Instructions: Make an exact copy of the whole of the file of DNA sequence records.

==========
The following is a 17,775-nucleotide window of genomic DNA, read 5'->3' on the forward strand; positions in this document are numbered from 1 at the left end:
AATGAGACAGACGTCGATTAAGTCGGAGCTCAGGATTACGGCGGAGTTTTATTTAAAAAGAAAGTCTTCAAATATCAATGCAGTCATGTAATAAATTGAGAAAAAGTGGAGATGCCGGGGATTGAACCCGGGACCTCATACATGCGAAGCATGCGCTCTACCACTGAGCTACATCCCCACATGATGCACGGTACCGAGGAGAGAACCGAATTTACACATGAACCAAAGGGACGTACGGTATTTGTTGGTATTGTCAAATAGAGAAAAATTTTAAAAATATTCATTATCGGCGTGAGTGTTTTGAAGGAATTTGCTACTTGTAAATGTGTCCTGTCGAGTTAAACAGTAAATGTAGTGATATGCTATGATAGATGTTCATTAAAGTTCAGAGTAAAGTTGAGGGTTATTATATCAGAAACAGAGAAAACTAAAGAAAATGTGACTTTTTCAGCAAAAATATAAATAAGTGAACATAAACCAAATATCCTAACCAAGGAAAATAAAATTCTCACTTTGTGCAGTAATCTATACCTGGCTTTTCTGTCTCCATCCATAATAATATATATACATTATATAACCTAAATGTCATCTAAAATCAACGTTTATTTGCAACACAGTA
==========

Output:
The following is a 17,775-nucleotide window of genomic DNA, read 5'->3' on the forward strand; positions in this document are numbered from 1 at the left end:
AATGAGACAGACGTCGATTAAGTCGGAGCTCAGGATTACGGCGGAGTTTTATTTAAAAAGAAAGTCTTCAAATATCAATGCAGTCATGTAATAAATTGAGAAAAAGTGGAGATGCCGGGGATTGAACCCGGGACCTCATACATGCGAAGCATGCGCTCTACCACTGAGCTACATCCCCACATGATGCACGGTACCGAGGAGAGAACCGAATTTACACATGAACCAAAGGGACGTACGGTATTTGTTGGTATTGTCAAATAGAGAAAAATTTTAAAAATATTCATTATCGGCGTGAGTGTTTTGAAGGAATTTGCTACTTGTAAATGTGTCCTGTCGAGTTAAACAGTAAATGTAGTGATATGCTATGATAGATGTTCATTAAAGTTCAGAGTAAAGTTGAGGGTTATTATATCAGAAACAGAGAAAACTAAAGAAAATGTGACTTTTTCAGCAAAAATATAAATAAGTGAACATAAACCAAATATCCTAACCAAGGAAAATAAAATTCTCACTTTGTGCAGTAATCTATACCTGGCTTTTCTGTCTCCATCCATAATAATATATATACATTATATAACCTAAATGTCATCTAAAATCAACGTTTATTTGCAACACAGTA